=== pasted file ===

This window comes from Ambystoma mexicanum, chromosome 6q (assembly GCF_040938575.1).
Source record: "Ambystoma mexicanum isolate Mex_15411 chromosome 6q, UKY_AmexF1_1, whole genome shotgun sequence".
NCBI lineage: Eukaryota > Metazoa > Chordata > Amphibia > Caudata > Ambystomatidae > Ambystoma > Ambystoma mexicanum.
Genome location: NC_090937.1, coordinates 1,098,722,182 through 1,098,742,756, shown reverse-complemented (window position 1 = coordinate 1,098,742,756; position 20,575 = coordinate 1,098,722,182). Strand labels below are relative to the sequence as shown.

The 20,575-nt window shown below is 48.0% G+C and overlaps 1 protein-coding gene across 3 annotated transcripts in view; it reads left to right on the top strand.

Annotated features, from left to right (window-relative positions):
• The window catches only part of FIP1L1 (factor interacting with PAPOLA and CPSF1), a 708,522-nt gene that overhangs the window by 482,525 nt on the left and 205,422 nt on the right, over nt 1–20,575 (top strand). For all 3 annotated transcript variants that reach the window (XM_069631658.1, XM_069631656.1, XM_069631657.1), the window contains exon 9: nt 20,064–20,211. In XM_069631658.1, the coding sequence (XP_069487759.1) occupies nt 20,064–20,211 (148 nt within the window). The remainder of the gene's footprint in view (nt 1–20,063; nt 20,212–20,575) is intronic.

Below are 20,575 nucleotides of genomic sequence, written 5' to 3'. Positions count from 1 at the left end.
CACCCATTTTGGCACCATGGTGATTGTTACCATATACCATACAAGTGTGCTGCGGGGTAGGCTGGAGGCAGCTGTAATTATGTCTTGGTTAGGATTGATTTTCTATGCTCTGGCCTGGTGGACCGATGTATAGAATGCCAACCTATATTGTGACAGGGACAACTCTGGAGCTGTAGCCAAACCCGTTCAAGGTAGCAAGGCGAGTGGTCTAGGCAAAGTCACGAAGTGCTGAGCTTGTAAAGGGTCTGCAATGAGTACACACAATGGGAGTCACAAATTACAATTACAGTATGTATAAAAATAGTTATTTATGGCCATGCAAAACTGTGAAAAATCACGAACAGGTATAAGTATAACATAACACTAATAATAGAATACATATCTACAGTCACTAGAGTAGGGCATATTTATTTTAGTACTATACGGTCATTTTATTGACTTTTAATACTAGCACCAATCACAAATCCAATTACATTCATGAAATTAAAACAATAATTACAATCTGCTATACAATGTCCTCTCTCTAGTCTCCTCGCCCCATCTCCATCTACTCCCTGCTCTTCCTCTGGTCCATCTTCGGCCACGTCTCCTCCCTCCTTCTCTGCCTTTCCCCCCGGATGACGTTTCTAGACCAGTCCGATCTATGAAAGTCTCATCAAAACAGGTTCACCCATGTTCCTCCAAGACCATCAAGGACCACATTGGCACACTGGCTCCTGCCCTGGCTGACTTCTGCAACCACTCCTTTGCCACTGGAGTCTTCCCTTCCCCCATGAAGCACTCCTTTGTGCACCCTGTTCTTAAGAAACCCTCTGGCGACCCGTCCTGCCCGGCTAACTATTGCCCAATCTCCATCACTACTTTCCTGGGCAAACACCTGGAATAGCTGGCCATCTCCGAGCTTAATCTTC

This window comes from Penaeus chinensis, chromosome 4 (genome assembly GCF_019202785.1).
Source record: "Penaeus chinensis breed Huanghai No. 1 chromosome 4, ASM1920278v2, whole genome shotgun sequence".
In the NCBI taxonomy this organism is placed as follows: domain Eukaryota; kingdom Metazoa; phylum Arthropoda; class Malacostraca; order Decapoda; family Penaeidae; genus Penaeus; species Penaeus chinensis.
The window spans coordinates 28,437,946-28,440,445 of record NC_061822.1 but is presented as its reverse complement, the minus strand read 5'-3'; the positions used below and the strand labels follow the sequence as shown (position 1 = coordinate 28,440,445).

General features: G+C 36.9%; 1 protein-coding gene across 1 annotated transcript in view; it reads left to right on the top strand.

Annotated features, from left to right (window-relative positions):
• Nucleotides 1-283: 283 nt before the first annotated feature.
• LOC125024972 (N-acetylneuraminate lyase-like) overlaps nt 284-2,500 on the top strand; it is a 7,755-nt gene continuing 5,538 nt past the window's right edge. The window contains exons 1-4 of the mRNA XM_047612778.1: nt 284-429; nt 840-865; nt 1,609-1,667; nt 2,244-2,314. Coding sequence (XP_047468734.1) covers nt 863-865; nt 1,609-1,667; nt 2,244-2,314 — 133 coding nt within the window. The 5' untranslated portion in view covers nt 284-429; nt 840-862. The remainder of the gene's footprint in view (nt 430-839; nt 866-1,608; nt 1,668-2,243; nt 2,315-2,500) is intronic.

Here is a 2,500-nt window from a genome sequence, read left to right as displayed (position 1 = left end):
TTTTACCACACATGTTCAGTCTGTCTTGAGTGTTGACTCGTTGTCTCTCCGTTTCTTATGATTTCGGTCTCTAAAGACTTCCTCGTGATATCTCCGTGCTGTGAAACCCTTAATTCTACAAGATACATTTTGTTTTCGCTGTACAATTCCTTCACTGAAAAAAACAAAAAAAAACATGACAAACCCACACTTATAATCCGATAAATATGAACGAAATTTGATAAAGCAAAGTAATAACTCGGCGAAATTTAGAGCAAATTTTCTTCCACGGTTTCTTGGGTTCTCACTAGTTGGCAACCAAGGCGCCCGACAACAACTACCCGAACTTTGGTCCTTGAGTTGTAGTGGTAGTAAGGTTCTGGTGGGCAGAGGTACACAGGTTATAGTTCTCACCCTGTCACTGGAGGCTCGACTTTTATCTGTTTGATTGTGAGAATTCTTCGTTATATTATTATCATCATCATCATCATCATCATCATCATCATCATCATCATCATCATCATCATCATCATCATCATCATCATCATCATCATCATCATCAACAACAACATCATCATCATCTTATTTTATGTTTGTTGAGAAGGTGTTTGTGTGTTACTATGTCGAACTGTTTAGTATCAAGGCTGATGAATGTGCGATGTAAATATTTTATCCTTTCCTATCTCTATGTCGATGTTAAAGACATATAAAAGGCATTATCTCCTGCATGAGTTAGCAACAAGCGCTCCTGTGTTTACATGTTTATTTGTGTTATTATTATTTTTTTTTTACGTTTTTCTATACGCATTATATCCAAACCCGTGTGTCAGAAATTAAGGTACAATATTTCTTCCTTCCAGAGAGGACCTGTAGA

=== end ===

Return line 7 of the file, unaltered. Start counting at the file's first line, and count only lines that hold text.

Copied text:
• The window catches only part of FIP1L1 (factor interacting with PAPOLA and CPSF1), a 708,522-nt gene that overhangs the window by 482,525 nt on the left and 205,422 nt on the right, over nt 1–20,575 (top strand). For all 3 annotated transcript variants that reach the window (XM_069631658.1, XM_069631656.1, XM_069631657.1), the window contains exon 9: nt 20,064–20,211. In XM_069631658.1, the coding sequence (XP_069487759.1) occupies nt 20,064–20,211 (148 nt within the window). The remainder of the gene's footprint in view (nt 1–20,063; nt 20,212–20,575) is intronic.